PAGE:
The continuing coronavirus pandemic forced this year’s CES to go virtual, making the 2021 edition of the massive trade show unlike any other in its 53-year history. But while the online setup gave the show a vastly different feel than in years past, there was one way it was just the same: a long line of jaw-dropping gear, gadgets and appliances. From robot chefs to rollable phones or smart glasses that you might actually want to wear, each day of CES was chock full of surprises. Here, 10 standout items from this year’s show.
Asus’s Zen Beam Latte L1 Projector
With the possible exception of the TV, no piece of home theater tech has advanced as much over the last decade as the projector. For proof of this, just look at Asus’s new Zen Beam Latte L1, a full-featured projector that’s about the same size as a travel coffee mug. Despite coming in a very small package, the device can still produce a more-than-respectable 300 lumens of brightness and has a projection range of 40 to 120 inches. As a welcome bonus, the built-in Harman Kardon 10-watt speaker can be used even when you’re not watching Netflix.
Arcade1Up’s Infinity Game Table
We know, part of the charm of board games is the fact that they’re analog, but hear us out. Arcade1Up has just unveiled the Infinity Game Table, a tabletop gaming console of sorts that lets you play all your favorite board games with a few taps of its touchscreen surface. Classic titles like Monopoly, Scrabble, Chutes and Ladders, Candy Land and Yahtzee are already there, and more will be added in the near future. The system also lets you compete with fellow board game addicts in the same room or online, so you’ll never struggle to find someone to play with.
Bodyfriend Quantum Massage Chair
As a rule, CES never lacks outlandish debuts. At this year’s edition, no appliance was quite as over-the-top as Bodyfriend’s Quantum massage chair. The South Korean company’s latest offering looks more like the captain’s seat on a futuristic spaceship than a recliner. The high-tech chair has AI voice control functionality (so you can help it learn your body’s pain points), a Bang & Olufsen sound system, a screen for binge-watching, and a power reserve so the next blackout won’t interrupt your much-needed massage.
Razer Project Hazel N95 Mask Concept
It may not be 2020 anymore, but with the coronavirus still ravaging the planet, face masks remain a necessity. Enter Project Hazel, a new high-tech N95 mask concept from Razer, a company best known for its over-the-top gamer gear. The concept features an active ventilation system, a built-in mic and amplifier, a semi-transparent panel (so people can see your lips) and colorful LED lights that indicate power status. It also comes with a dual-purpose fast charger that sterilizes the mask at the same time.
Vuzix MicroLED AR Smart Glasses
It’s taken awhile, but a tech company has finally built a pair of smart glasses you might actually want to wear. In fact, Vuzix’s next generation model doesn’t look all that different from a stylish pair eye glasses. But the chic look isn’t the only way this pair differs from its predecessors. They also utilize the company’s waveguide tech and microLED displays to map images and information onto each lens. Additionally, the glasses feature WiFi connectivity, gesture control, stereo speakers and a noise canceling microphone.
Sony Airpeak Drone
Sony took a long time to get into the drone game, but the company’s first offering was worth the wait. The new Airpeak will allow photographers to quite literally take their art to new heights. Rather than relying on a built-in camera, the drone’s payload can be equipped with one of electronics giant’s popular Alpha mirrorless cameras, allowing hobbyists and pros to capture high-quality, full-frame images and footage from the air.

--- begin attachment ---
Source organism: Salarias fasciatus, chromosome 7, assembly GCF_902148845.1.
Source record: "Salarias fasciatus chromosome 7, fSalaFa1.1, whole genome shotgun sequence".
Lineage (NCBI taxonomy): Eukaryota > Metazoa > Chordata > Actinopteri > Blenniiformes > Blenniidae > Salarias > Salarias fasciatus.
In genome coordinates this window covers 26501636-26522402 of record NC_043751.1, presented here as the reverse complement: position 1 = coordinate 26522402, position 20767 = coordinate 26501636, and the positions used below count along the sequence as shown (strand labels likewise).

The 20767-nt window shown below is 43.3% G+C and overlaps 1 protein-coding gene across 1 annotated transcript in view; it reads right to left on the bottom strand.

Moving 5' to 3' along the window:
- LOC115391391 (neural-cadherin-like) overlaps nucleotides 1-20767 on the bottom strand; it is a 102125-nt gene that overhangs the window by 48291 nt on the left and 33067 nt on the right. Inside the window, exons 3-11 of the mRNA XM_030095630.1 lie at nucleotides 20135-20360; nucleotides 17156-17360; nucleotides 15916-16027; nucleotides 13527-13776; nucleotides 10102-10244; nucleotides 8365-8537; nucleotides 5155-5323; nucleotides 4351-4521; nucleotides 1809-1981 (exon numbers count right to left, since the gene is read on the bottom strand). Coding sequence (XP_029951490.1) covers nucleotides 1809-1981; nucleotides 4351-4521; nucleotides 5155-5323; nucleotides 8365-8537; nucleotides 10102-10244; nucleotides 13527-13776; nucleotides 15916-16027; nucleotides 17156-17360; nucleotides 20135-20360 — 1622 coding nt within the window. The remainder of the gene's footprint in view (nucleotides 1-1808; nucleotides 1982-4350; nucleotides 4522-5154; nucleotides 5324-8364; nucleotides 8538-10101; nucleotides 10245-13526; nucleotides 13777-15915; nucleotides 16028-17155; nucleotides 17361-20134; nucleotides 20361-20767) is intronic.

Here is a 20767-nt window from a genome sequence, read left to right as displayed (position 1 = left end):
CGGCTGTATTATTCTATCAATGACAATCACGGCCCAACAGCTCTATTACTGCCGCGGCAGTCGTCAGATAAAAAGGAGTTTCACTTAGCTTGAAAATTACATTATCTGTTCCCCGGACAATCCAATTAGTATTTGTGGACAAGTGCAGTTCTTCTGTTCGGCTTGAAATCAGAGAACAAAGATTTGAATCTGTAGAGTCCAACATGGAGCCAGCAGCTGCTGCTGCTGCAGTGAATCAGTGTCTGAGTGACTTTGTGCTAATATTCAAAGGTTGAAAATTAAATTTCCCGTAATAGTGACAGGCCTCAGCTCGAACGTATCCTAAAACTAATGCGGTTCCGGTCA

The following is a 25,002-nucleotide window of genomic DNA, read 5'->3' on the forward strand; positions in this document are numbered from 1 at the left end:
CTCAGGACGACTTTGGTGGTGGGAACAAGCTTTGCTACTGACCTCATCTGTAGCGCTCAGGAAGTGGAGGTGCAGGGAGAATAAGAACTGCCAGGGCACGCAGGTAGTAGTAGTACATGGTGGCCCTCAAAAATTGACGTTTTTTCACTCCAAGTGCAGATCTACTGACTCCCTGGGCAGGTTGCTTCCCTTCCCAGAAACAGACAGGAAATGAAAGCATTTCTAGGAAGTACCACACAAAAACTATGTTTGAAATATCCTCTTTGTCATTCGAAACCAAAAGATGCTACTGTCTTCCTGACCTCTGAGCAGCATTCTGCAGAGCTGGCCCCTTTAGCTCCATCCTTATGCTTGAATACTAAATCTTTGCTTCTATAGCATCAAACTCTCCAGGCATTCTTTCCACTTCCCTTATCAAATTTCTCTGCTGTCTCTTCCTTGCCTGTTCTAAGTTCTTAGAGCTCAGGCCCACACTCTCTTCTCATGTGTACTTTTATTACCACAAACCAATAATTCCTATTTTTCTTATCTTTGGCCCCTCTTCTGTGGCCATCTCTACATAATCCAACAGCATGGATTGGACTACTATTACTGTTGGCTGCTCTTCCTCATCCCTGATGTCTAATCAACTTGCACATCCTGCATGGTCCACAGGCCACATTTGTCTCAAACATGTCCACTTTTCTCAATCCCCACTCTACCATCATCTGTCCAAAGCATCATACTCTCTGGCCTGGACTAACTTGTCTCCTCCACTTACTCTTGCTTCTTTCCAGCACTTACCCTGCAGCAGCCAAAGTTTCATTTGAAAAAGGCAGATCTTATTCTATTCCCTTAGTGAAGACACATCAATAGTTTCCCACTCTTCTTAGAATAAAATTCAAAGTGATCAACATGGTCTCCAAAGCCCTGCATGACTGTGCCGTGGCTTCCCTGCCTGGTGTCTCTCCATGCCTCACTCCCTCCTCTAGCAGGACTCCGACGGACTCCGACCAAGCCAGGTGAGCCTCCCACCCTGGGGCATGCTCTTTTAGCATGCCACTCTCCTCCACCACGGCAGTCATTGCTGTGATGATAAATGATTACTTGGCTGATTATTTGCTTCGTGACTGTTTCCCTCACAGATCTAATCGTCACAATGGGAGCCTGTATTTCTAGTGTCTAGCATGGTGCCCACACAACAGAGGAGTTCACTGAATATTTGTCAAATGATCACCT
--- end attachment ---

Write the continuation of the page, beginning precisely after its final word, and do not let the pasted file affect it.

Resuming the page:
LG Rollable Smartphone
Folding smartphones haven’t gone mainstream just yet, but LG has already moved on to the next thing. At this year’s CES, the company unveiled its latest phone, the Rollable, which features a screen that—you guessed it—rolls up. While details are still scarce, the phone will feature “unique resizable screen” that can be unrolled so that the viewing area grows to the same size of that of a small tablet. LG hopes to release the Rollable later this year.
Samsung Bot Handy
It may be 2021, but the household robots that science fiction books and movies have been promising for decades aren’t hear yet. Samsung, though, is doing what it can to speed up the process. Meet the South Korean electronics giant’s Bot Handy, a cute little robot that will help pick up the slack around your home. Though it’s far from the most visually impressive robot, it can do a lot of annoying but necessary tasks, like picking up laundry, loading the dishwasher and setting the table. But our favorite feature, without a doubt, is that it can pour you a glass of wine and bring it right to you.
Kohler Stillness Bath
There are few more soothing ways to end the day that with a nice long soak in the tub. But Kohler thinks it can make the experience even more relaxing with its new Stillness bath. Inspired by Japanese forest bathing, the minimalist tub includes a Hinoki wood moat, RGB mood lighting and an “experience tower” that emits fog and calming aromas. What’s more, there’s also a corresponding app with a “Smart Soak” mode that lets you set the temperature and depth of the water from your phone.
Moley Robotics Kitchen
No robot at CES caught our eye quite like the Moley Robotics Kitchen. The London-based company’s ceiling-mounted, two-armed contraption can cook up some 5,000 recipes—and then clean up after its done. You’ll have to do some prep work—mainly chopping and peeling vegetables—but that’s a small price to pay for meals you might otherwise find at top-tier restaurants. Of course, all that automated cooking expertise comes at a cost: The robot chef will run you a cool $335,000.